We now know a lot more about the importance of nutrition both before and during pregnancy on the future health of the infant. The Scientific Advisory Committee on Nutrition states “Many determinants of fetal growth are established before conception.  A mother’s nutritional status at the start of pregnancy influences her ability to meet the demands of her fetus and her baby through dietary intake and nutrient reserves. Ongoing supply is required for a range of nutrients for which there is little reserve in storage. (The influence of maternal, fetal and child nutrition on the development of chronic disease in later life 2011)

Folic acid deficiency increases the risk of foetal neural-tube defects; iron deficiency can lead to anaemia for the mother; vitamin D and calcium deficiencies affect bone formation in the foetus.

Maternal obesity can lead to problems including gestational diabetes and hypertension and is associated with a high intervention rate in labour and birth, and lower rates of breastfeeding success.

Identifying those at risk

Because those at risk can be difficult to identify, particularly in first pregnancies, it's important to link with other professionals who may know more about the family and their circumstances, e.g. carers, GPs, social workers, and voluntary sector agencies.

A range of risk factors should be considered, including socioeconomic circumstances, literacy and education levels, substance misuse and relationship issues.

A Pathway of Care for Vulnerable Families (0-3) (external link) sets out key contact points and interactions for those working with vulnerable families.

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Articles in this topic



Professional support materials

Information for the public

  • External Resource

    Eat Better, Feel Better campaign

    This website gives options for making healthier and cheaper meals for your family, improving your cooking skills, getting some top tips for fussy eaters and loads more.

    • When was this published? 6/3/2015
  • External Resource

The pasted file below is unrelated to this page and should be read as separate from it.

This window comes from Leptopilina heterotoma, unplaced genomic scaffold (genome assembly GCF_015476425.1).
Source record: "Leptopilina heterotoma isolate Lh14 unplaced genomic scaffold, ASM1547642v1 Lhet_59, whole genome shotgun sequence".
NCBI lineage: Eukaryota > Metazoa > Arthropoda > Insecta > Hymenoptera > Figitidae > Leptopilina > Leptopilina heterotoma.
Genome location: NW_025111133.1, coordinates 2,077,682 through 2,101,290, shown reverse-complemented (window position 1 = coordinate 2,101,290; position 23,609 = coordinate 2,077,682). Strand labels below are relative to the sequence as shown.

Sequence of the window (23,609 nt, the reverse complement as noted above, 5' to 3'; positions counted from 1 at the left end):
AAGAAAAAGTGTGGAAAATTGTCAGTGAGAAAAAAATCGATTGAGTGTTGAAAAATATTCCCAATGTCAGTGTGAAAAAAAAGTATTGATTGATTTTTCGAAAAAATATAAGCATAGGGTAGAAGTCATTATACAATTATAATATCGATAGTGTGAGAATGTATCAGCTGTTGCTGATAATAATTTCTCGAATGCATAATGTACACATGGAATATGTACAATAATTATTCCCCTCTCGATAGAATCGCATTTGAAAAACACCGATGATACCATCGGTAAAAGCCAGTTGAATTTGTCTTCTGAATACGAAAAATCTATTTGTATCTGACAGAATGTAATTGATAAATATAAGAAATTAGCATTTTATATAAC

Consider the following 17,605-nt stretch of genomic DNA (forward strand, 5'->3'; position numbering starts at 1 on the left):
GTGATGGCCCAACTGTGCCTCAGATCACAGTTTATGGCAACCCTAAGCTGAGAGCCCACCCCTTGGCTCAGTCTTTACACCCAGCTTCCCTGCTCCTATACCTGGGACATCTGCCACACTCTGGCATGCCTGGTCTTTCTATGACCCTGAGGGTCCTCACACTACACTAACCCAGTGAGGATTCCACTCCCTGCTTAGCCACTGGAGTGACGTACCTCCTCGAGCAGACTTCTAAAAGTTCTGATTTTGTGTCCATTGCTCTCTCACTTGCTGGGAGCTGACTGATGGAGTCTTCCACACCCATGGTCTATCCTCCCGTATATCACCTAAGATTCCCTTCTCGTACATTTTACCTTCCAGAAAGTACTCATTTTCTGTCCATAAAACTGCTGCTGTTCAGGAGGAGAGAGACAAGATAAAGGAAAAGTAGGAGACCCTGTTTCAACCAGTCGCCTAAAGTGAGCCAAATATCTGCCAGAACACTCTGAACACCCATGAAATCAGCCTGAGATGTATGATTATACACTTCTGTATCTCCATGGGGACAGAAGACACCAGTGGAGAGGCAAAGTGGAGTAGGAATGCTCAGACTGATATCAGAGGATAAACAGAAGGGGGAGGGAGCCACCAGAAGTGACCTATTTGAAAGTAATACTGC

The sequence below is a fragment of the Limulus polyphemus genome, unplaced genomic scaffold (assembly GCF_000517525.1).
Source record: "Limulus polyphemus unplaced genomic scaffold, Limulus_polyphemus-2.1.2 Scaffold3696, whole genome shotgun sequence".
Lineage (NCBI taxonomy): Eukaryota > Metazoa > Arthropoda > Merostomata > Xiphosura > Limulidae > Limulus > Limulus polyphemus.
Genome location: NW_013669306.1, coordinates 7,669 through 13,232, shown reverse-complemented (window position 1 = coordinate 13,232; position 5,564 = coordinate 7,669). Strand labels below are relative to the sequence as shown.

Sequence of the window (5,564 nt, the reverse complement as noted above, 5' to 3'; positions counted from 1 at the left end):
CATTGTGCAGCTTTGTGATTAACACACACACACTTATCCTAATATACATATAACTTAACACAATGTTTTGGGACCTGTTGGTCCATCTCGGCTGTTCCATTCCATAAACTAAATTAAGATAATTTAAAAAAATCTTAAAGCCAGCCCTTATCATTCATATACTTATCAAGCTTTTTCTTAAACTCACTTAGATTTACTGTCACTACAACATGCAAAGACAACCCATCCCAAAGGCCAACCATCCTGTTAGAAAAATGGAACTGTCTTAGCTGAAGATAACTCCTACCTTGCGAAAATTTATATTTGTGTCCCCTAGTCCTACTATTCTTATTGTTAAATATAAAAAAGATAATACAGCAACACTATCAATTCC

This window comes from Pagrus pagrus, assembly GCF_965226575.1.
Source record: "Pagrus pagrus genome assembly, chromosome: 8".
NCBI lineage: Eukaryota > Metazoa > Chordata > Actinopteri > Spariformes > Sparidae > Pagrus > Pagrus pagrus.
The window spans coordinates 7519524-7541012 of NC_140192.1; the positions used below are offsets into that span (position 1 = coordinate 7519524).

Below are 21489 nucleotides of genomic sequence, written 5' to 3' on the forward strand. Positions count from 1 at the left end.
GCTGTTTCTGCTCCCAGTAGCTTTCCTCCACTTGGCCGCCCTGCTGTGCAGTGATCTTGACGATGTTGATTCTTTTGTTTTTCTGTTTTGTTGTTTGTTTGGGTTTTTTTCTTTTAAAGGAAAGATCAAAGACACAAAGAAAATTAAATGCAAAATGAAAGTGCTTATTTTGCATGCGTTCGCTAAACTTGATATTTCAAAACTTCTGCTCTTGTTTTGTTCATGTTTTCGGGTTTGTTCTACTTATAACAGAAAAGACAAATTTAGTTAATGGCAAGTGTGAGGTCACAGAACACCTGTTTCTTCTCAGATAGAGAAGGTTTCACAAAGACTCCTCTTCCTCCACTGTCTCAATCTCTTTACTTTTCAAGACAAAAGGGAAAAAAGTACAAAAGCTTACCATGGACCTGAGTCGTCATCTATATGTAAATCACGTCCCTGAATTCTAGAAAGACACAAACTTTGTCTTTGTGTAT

Folic acid: Before and during pregnancy (Reprinted 2012) [826KB]

    A guide to folic acid, explaining what it is, why it's important for pregnant women, and how to obtain supplements.

    • When was this published? 5/29/2013
  • External Resource

    Food Standards Scotlland website

    Information on nutrition and healthy eating.

    • When was this published? 8/17/2010
  • External Resource

    My Pregnancy My Choice

    Book for expectant parents with learning disabilities. This book is available free of charge to Early Years professionals in Scotland from NHS Health Scotland as an alternative to Ready Steady Baby! To order contact

    • When was this published? 5/27/2013
  • External Resource

    Pregnant pause

    A guide for lesbians on how to get pregnant. This guide has been specifically tailored to the needs of lesbian women. It contains information on conception, looking after yourself during pregnancy, antenatal health care, giving birth, parental rights and responsibilties, looking after a new born

    • When was this published? 2/16/2011
  • External Resource

    Ready Steady Baby!

    A website for the public providing information and advice through pregnancy and the baby's first days.

    • When was this published? 8/18/2010
  • External Resource

    Take life on website

    This website contains handy tips to help you improve your health and wellbeing

    • When was this published? 9/26/2010
  • External Resource

    Vitamin D and you

    A leaflet for the public explaining the improtance of Vitamin D for good nutrition.

    • When was this published? 9/14/2011
  • External Resource

    Vitamin D professional leaflet

    This is a resource for health professionals to use with the public. It explains what Vitamin D is, and why it is needed as part of a healthy diet.

    • When was this published? 9/14/2011